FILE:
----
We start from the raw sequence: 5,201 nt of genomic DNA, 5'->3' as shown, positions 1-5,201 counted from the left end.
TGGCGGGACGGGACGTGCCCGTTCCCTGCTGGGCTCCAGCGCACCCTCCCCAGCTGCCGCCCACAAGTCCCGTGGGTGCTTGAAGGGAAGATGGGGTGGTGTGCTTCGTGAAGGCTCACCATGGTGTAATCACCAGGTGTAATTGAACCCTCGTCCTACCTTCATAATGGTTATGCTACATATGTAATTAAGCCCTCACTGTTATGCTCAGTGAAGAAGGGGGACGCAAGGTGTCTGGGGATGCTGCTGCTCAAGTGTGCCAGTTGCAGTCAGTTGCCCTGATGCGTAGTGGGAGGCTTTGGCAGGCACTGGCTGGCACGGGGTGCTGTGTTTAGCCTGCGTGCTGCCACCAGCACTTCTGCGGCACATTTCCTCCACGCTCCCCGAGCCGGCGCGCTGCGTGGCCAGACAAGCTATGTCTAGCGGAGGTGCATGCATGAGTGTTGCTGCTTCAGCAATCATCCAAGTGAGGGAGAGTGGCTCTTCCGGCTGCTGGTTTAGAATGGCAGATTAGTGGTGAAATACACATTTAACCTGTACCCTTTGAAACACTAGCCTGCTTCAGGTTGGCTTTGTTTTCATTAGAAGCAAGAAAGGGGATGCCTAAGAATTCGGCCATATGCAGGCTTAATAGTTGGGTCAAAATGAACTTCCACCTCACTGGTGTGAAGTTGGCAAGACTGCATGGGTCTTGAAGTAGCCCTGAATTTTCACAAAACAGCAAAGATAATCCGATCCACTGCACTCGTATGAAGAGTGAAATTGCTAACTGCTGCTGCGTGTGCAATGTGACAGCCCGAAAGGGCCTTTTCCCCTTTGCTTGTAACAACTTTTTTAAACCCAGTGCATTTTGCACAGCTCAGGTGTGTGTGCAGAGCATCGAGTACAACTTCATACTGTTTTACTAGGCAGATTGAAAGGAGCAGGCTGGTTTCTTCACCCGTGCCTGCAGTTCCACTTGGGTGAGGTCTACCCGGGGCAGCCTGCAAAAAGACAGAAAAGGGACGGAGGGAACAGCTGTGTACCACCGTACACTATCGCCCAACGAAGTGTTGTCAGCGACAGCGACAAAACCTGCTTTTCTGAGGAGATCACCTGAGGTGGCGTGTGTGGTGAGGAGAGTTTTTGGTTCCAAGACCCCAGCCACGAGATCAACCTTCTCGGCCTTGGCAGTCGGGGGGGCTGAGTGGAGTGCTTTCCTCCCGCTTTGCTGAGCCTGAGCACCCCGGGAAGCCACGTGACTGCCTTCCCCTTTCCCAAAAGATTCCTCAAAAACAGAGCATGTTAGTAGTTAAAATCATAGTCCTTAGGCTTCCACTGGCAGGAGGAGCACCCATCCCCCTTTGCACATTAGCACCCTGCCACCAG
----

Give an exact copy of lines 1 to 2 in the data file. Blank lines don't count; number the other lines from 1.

We start from the raw sequence: 5,201 nt of genomic DNA, 5'->3' as shown, positions 1-5,201 counted from the left end.
TGGCGGGACGGGACGTGCCCGTTCCCTGCTGGGCTCCAGCGCACCCTCCCCAGCTGCCGCCCACAAGTCCCGTGGGTGCTTGAAGGGAAGATGGGGTGGTGTGCTTCGTGAAGGCTCACCATGGTGTAATCACCAGGTGTAATTGAACCCTCGTCCTACCTTCATAATGGTTATGCTACATATGTAATTAAGCCCTCACTGTTATGCTCAGTGAAGAAGGGGGACGCAAGGTGTCTGGGGATGCTGCTGCTCAAGTGTGCCAGTTGCAGTCAGTTGCCCTGATGCGTAGTGGGAGGCTTTGGCAGGCACTGGCTGGCACGGGGTGCTGTGTTTAGCCTGCGTGCTGCCACCAGCACTTCTGCGGCACATTTCCTCCACGCTCCCCGAGCCGGCGCGCTGCGTGGCCAGACAAGCTATGTCTAGCGGAGGTGCATGCATGAGTGTTGCTGCTTCAGCAATCATCCAAGTGAGGGAGAGTGGCTCTTCCGGCTGCTGGTTTAGAATGGCAGATTAGTGGTGAAATACACATTTAACCTGTACCCTTTGAAACACTAGCCTGCTTCAGGTTGGCTTTGTTTTCATTAGAAGCAAGAAAGGGGATGCCTAAGAATTCGGCCATATGCAGGCTTAATAGTTGGGTCAAAATGAACTTCCACCTCACTGGTGTGAAGTTGGCAAGACTGCATGGGTCTTGAAGTAGCCCTGAATTTTCACAAAACAGCAAAGATAATCCGATCCACTGCACTCGTATGAAGAGTGAAATTGCTAACTGCTGCTGCGTGTGCAATGTGACAGCCCGAAAGGGCCTTTTCCCCTTTGCTTGTAACAACTTTTTTAAACCCAGTGCATTTTGCACAGCTCAGGTGTGTGTGCAGAGCATCGAGTACAACTTCATACTGTTTTACTAGGCAGATTGAAAGGAGCAGGCTGGTTTCTTCACCCGTGCCTGCAGTTCCACTTGGGTGAGGTCTACCCGGGGCAGCCTGCAAAAAGACAGAAAAGGGACGGAGGGAACAGCTGTGTACCACCGTACACTATCGCCCAACGAAGTGTTGTCAGCGACAGCGACAAAACCTGCTTTTCTGAGGAGATCACCTGAGGTGGCGTGTGTGGTGAGGAGAGTTTTTGGTTCCAAGACCCCAGCCACGAGATCAACCTTCTCGGCCTTGGCAGTCGGGGGGGCTGAGTGGAGTGCTTTCCTCCCGCTTTGCTGAGCCTGAGCACCCCGGGAAGCCACGTGACTGCCTTCCCCTTTCCCAAAAGATTCCTCAAAAACAGAGCATGTTAGTAGTTAAAATCATAGTCCTTAGGCTTCCACTGGCAGGAGGAGCACCCATCCCCCTTTGCACATTAGCACCCTGCCACCAG